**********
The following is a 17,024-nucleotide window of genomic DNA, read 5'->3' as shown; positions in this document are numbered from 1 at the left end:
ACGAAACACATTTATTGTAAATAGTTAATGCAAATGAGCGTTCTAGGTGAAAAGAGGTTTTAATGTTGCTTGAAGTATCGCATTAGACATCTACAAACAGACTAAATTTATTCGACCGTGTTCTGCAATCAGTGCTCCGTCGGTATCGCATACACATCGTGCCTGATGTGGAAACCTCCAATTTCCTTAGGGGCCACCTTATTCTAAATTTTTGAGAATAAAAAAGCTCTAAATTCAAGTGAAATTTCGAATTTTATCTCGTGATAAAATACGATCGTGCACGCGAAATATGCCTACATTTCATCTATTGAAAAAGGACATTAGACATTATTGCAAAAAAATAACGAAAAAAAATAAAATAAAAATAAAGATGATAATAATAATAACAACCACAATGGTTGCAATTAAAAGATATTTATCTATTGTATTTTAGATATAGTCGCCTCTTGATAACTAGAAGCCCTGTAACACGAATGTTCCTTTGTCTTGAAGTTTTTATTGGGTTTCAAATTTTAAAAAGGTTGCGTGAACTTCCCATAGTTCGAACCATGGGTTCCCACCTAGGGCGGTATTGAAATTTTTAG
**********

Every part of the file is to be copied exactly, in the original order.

The following is a 17,024-nucleotide window of genomic DNA, read 5'->3' as shown; positions in this document are numbered from 1 at the left end:
ACGAAACACATTTATTGTAAATAGTTAATGCAAATGAGCGTTCTAGGTGAAAAGAGGTTTTAATGTTGCTTGAAGTATCGCATTAGACATCTACAAACAGACTAAATTTATTCGACCGTGTTCTGCAATCAGTGCTCCGTCGGTATCGCATACACATCGTGCCTGATGTGGAAACCTCCAATTTCCTTAGGGGCCACCTTATTCTAAATTTTTGAGAATAAAAAAGCTCTAAATTCAAGTGAAATTTCGAATTTTATCTCGTGATAAAATACGATCGTGCACGCGAAATATGCCTACATTTCATCTATTGAAAAAGGACATTAGACATTATTGCAAAAAAATAACGAAAAAAAATAAAATAAAAATAAAGATGATAATAATAATAACAACCACAATGGTTGCAATTAAAAGATATTTATCTATTGTATTTTAGATATAGTCGCCTCTTGATAACTAGAAGCCCTGTAACACGAATGTTCCTTTGTCTTGAAGTTTTTATTGGGTTTCAAATTTTAAAAAGGTTGCGTGAACTTCCCATAGTTCGAACCATGGGTTCCCACCTAGGGCGGTATTGAAATTTTTAG